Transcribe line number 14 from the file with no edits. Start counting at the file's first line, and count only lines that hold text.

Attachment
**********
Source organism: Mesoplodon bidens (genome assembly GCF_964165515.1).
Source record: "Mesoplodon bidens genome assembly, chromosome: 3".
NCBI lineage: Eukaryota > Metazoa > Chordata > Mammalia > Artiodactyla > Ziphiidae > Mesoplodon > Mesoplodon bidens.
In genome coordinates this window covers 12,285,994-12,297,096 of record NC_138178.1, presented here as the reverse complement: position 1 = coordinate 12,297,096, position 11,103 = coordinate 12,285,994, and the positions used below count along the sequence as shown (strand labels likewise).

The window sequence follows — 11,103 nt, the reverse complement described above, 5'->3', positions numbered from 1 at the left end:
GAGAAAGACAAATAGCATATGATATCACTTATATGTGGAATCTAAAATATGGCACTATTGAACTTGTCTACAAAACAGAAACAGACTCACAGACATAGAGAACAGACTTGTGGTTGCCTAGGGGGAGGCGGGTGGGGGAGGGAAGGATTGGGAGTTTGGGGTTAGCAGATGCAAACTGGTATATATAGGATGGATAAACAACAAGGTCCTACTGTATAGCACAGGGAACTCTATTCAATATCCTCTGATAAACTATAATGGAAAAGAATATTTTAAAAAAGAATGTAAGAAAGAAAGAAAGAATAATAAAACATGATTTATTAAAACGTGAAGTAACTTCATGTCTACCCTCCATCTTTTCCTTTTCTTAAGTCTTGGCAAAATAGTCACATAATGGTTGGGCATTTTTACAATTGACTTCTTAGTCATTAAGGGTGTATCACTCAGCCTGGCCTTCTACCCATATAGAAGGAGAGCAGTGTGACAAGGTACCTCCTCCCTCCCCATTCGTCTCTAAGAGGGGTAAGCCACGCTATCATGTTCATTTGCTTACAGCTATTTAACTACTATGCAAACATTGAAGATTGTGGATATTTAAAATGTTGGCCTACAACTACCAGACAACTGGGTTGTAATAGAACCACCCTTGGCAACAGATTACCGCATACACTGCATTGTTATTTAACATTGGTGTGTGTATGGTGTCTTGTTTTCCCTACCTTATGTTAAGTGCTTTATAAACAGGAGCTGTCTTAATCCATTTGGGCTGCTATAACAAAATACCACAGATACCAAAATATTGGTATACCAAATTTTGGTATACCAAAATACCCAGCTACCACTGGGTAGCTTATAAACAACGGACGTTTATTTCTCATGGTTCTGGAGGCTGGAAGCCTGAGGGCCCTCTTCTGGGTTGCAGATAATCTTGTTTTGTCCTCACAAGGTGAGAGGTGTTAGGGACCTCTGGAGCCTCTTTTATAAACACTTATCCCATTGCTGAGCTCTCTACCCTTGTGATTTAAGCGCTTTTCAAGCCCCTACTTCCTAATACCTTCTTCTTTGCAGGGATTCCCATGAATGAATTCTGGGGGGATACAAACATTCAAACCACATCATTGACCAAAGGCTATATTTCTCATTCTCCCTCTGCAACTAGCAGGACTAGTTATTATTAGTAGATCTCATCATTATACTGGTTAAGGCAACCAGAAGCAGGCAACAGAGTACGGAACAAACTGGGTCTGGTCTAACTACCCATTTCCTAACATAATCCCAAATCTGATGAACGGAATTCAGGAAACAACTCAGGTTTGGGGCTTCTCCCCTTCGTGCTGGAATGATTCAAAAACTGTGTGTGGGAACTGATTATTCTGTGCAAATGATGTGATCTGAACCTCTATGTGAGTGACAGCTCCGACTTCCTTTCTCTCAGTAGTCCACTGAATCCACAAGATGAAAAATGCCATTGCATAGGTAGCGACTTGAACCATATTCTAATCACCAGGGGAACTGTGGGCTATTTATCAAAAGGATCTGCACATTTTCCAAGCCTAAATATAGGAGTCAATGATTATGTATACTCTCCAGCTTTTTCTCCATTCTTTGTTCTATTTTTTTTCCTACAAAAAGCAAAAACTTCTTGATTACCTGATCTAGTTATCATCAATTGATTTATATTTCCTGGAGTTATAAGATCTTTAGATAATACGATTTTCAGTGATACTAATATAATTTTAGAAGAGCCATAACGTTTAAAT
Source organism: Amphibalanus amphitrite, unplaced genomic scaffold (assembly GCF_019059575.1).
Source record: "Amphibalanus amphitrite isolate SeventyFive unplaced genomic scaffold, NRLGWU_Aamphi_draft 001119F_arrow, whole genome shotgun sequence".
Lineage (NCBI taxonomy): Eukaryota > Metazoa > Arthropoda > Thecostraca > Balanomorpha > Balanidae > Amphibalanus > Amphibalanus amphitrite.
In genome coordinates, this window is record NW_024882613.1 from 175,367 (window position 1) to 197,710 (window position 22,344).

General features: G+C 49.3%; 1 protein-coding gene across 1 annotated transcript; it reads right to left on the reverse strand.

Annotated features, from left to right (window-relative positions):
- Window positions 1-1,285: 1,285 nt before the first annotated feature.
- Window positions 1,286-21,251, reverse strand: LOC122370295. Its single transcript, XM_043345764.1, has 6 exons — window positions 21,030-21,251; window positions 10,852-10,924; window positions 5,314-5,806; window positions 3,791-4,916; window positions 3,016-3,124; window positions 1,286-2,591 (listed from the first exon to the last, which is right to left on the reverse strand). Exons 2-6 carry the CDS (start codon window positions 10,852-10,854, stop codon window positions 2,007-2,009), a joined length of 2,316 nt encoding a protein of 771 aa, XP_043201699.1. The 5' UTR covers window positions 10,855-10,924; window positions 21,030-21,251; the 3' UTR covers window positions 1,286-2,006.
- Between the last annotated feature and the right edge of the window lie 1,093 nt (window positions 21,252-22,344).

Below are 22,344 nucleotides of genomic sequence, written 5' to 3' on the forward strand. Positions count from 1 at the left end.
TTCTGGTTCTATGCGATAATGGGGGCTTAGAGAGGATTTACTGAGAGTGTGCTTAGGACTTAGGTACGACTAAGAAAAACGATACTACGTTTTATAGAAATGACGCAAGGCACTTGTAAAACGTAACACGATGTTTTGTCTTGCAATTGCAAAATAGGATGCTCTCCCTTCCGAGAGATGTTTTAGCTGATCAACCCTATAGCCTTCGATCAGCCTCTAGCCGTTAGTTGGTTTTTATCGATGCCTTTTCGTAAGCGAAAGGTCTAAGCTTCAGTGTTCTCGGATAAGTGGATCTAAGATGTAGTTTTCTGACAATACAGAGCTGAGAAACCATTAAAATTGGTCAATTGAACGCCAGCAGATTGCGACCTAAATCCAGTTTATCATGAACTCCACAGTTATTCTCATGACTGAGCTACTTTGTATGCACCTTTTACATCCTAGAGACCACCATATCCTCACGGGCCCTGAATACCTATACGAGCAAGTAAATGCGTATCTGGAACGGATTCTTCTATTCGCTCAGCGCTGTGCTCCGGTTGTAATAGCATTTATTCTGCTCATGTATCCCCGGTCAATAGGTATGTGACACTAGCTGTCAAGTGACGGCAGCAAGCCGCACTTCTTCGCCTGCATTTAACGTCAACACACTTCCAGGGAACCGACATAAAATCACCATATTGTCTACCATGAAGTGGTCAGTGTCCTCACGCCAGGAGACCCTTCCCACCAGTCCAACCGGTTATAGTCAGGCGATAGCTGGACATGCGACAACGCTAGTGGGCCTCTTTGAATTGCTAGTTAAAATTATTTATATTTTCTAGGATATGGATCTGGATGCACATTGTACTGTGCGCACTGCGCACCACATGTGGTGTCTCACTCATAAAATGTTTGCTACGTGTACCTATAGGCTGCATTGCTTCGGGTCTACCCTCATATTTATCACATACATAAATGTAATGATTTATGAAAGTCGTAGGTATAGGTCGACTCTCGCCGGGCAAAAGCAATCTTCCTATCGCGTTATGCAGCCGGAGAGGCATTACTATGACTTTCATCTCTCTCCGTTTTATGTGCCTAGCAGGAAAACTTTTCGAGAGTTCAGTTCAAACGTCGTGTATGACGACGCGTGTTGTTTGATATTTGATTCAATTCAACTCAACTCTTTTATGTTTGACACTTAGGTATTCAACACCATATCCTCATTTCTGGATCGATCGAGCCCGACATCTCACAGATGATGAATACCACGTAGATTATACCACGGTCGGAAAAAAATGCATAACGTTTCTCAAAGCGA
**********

- Window positions 1,286-21,251, reverse strand: LOC122370295. Its single transcript, XM_043345764.1, has 6 exons — window positions 21,030-21,251; window positions 10,852-10,924; window positions 5,314-5,806; window positions 3,791-4,916; window positions 3,016-3,124; window positions 1,286-2,591 (listed from the first exon to the last, which is right to left on the reverse strand). Exons 2-6 carry the CDS (start codon window positions 10,852-10,854, stop codon window positions 2,007-2,009), a joined length of 2,316 nt encoding a protein of 771 aa, XP_043201699.1. The 5' UTR covers window positions 10,855-10,924; window positions 21,030-21,251; the 3' UTR covers window positions 1,286-2,006.